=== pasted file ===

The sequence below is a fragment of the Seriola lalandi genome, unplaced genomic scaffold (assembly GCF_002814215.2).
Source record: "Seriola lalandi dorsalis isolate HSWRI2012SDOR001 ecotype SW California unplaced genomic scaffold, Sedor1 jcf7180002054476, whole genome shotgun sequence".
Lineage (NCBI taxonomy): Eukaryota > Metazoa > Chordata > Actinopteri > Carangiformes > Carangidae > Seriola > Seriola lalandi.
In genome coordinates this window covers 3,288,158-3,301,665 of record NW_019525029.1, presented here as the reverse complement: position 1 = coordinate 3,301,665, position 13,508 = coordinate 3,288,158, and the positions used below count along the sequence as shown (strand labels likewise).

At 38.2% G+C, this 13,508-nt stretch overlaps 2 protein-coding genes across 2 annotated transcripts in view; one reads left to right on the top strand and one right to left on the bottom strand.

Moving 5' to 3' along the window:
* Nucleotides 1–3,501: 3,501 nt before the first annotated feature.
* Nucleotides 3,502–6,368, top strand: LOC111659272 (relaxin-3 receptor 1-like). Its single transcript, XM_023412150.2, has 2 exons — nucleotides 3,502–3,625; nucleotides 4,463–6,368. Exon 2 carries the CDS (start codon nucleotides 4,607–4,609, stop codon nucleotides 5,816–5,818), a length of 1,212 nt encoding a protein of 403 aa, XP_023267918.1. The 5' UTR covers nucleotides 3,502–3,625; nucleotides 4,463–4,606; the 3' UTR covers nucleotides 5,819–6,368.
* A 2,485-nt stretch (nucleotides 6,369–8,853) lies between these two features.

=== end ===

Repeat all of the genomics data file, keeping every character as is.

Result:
The sequence below is a fragment of the Seriola lalandi genome, unplaced genomic scaffold (assembly GCF_002814215.2).
Source record: "Seriola lalandi dorsalis isolate HSWRI2012SDOR001 ecotype SW California unplaced genomic scaffold, Sedor1 jcf7180002054476, whole genome shotgun sequence".
Lineage (NCBI taxonomy): Eukaryota > Metazoa > Chordata > Actinopteri > Carangiformes > Carangidae > Seriola > Seriola lalandi.
In genome coordinates this window covers 3,288,158-3,301,665 of record NW_019525029.1, presented here as the reverse complement: position 1 = coordinate 3,301,665, position 13,508 = coordinate 3,288,158, and the positions used below count along the sequence as shown (strand labels likewise).

At 38.2% G+C, this 13,508-nt stretch overlaps 2 protein-coding genes across 2 annotated transcripts in view; one reads left to right on the top strand and one right to left on the bottom strand.

Moving 5' to 3' along the window:
* Nucleotides 1–3,501: 3,501 nt before the first annotated feature.
* Nucleotides 3,502–6,368, top strand: LOC111659272 (relaxin-3 receptor 1-like). Its single transcript, XM_023412150.2, has 2 exons — nucleotides 3,502–3,625; nucleotides 4,463–6,368. Exon 2 carries the CDS (start codon nucleotides 4,607–4,609, stop codon nucleotides 5,816–5,818), a length of 1,212 nt encoding a protein of 403 aa, XP_023267918.1. The 5' UTR covers nucleotides 3,502–3,625; nucleotides 4,463–4,606; the 3' UTR covers nucleotides 5,819–6,368.
* A 2,485-nt stretch (nucleotides 6,369–8,853) lies between these two features.